|getting to know each other|
So each went through a session (or two, in Isabel's case haha) with local horsemanship professional Jim McDonald, wherein I also learned Jim's method for teaching a horse to self load. You may recall I wrote about Isabel's training sessions with him way back in 2014.
|the dreaded stick ball!!|
We ended up not ever even getting to the trailer tho. Jim loved Charlie and was floored to learn the horse was only six weeks off the track... but all the same, there are some important holes that need filling before we add a trailer into the mix.
|Charlie started off a little dull|
|but then started expressing himself|
ANY forward motion (even a lean) is rewarded by a cessation of the tapping. Then when the forward stops, or if a response that isn't forward (ie, sideways, backwards or no response) is given, the tapping resumes. Timing is everything with this method, as is the handler's energy.
|Jim emphasized the importance of disengaging the hindquarters|
Therefore, the most critical piece of the puzzle is that forward aid - that the horse is conditioned to the tapping response from the whip.
|Charlie kept his thinking cap on tho!|
Charlie started off responding mostly appropriately, but then grew dull, and then quite sensitive and reactive to the stick ball thingy. Including some spinning away from it, some attempts to kick or bite at it, and some hopping, mini-bucking with the hind end.
Nothing that I would call dangerous, and nothing pointed in Jim's direction - but plenty to show that there is enough sensitivity there to make me believe Charlie would not at present respond reliably to my aids in a high pressure situation. Which is totally fine. That's what training is all about, right?
|deep in thought about the stick ball|
|"erm, 'scuse me but your stick ball thing is touching me" - Charlie|
And the trick is to go jusssssst long enough so that you can release the pressure (by walking forward on a circle with the ball on the ground - so in essence the horse was 'chasing the ball away') right before the horse would have stepped away. If the horse stepped away while you still had the stick ball on him, you had to keep that pressure on until he stilled again - ie, negative reinforcement.**
(**ie: a response or behavior is strengthened by stopping or removing an averse stimulus. The pressure from the stick ball stops when the desired behavior - stillness - is achieved)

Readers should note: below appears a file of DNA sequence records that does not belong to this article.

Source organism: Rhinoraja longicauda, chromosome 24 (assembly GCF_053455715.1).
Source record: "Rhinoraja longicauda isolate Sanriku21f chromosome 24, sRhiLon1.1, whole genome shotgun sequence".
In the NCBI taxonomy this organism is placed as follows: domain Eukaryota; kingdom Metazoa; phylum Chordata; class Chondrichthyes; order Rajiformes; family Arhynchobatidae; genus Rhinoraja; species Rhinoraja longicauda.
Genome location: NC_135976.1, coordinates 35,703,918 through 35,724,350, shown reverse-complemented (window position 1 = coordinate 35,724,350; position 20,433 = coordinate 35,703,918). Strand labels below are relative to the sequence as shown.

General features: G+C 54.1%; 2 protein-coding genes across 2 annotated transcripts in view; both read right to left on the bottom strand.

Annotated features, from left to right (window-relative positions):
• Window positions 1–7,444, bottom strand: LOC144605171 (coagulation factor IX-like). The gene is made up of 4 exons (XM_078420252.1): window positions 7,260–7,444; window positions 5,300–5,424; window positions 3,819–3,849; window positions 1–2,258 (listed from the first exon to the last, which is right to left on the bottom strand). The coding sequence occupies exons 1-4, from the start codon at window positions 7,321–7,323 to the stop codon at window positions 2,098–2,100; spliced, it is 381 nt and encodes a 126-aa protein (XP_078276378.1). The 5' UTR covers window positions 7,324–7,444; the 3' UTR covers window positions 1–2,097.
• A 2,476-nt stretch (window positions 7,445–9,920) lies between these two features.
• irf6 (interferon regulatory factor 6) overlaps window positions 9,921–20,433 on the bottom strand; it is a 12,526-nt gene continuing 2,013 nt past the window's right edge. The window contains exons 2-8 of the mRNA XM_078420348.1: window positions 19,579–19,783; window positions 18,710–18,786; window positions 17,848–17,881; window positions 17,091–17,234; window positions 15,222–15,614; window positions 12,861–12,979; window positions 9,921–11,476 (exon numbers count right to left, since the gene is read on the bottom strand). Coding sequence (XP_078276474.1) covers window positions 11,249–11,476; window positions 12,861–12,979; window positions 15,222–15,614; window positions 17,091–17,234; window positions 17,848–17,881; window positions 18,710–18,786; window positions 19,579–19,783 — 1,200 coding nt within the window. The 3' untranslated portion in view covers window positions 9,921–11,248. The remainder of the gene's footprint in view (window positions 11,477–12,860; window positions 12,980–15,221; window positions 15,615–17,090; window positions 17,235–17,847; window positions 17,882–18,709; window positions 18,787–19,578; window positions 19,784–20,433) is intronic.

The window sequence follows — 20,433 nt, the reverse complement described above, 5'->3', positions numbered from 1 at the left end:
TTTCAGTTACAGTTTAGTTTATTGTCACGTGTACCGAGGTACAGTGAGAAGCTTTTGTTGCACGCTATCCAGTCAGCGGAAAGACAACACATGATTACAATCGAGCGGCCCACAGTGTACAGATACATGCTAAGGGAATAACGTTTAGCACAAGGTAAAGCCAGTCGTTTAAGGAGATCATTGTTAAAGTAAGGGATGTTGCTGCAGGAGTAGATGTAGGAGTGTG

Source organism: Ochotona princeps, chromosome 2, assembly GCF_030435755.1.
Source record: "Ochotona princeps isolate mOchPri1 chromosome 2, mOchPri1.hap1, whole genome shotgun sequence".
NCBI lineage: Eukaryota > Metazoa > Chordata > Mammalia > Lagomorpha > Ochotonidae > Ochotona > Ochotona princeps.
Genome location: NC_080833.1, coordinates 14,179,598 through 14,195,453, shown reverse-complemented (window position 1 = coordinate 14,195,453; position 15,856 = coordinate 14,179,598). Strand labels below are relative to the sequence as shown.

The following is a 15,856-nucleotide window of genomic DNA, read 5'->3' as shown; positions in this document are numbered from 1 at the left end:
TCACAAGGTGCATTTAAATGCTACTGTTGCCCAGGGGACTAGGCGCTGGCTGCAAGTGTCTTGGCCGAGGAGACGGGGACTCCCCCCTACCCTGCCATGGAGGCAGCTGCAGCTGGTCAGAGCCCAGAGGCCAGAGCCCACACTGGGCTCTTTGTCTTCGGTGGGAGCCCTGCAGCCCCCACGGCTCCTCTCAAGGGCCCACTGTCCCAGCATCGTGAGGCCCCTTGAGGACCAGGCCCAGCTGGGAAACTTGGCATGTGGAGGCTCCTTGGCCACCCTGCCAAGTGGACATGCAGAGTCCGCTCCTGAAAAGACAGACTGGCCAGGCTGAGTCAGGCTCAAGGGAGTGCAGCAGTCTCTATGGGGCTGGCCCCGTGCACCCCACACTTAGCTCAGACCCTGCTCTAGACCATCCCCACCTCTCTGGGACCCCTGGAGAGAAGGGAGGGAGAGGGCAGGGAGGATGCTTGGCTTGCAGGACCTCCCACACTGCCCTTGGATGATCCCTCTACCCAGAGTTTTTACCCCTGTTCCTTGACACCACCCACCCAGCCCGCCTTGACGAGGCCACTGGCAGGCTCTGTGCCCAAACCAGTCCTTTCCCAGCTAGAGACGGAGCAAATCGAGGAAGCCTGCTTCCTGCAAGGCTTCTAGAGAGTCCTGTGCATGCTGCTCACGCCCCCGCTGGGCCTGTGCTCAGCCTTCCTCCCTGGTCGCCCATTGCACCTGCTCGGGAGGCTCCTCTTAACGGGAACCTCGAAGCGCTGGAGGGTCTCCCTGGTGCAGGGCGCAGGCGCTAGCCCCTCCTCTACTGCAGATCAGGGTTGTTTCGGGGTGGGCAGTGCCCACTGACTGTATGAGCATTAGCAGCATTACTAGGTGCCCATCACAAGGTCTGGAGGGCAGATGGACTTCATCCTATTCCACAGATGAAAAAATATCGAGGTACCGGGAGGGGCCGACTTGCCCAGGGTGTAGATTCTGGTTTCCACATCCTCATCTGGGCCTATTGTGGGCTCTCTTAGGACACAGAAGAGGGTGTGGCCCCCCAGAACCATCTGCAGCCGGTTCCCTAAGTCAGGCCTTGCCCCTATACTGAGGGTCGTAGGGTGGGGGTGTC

|"ugh ok fine" - Charlie|
And again here - timing is everything. You want to be able to apply the aid and then remove pressure at exactly the right moments to reinforce the desired behavior. And nothing less. So if Charlie swung sideways away from the stick ball instead of going forward, the pressure was to remain on until he went forward. I gotta admit - Charlie did not like that one bit.
|"can I bite it tho?" - Charlie|
He encouraged me to get excited about the valleys tho, with the idea being that some breakthrough must be coming soon. Tho he also cautioned that it was of critical importance to seek out the right stopping points. You can only stop when the horse is in a calm and relaxed state (think head low, soft eyes, maybe licking and chewing, responding well to the aids).
|"bc..... I'm gonna bite it."|
This is, uh, obviously just as true for training under saddle as it is with ground work. I can't be the only one who has gone in for that one last try and lived to regret it lol.
|stick ball of dooooooom!|
Jim says (and we pretty much all know to be true) that if you are consistent enough with this, over time the strongest necessary aid to achieve a given response eventually falls away to lighter and lighter cues - until eventually you are getting that response with your softest possible ask. Of course, again - the most critical part is to first know what it is that you want. Rather than say, getting there and thinking 'hm ok good but MOAR' or something like that lol.
|he kinda wanted to stomp on it too|
I'm optimistic tho, and believe that once the appropriate responses to the stick and ball are conditioned in the arena (or anywhere else), it'll apply directly to the trailer and then we'll be in business. As we all know tho, these things take time. And consistency.
It wasn't the lesson I wanted, but it was most certainly the lesson we need right now. Isn't that always the way? In the meantime I'm just gonna rewatch this video a million times to remind myself why this is so worth it haha.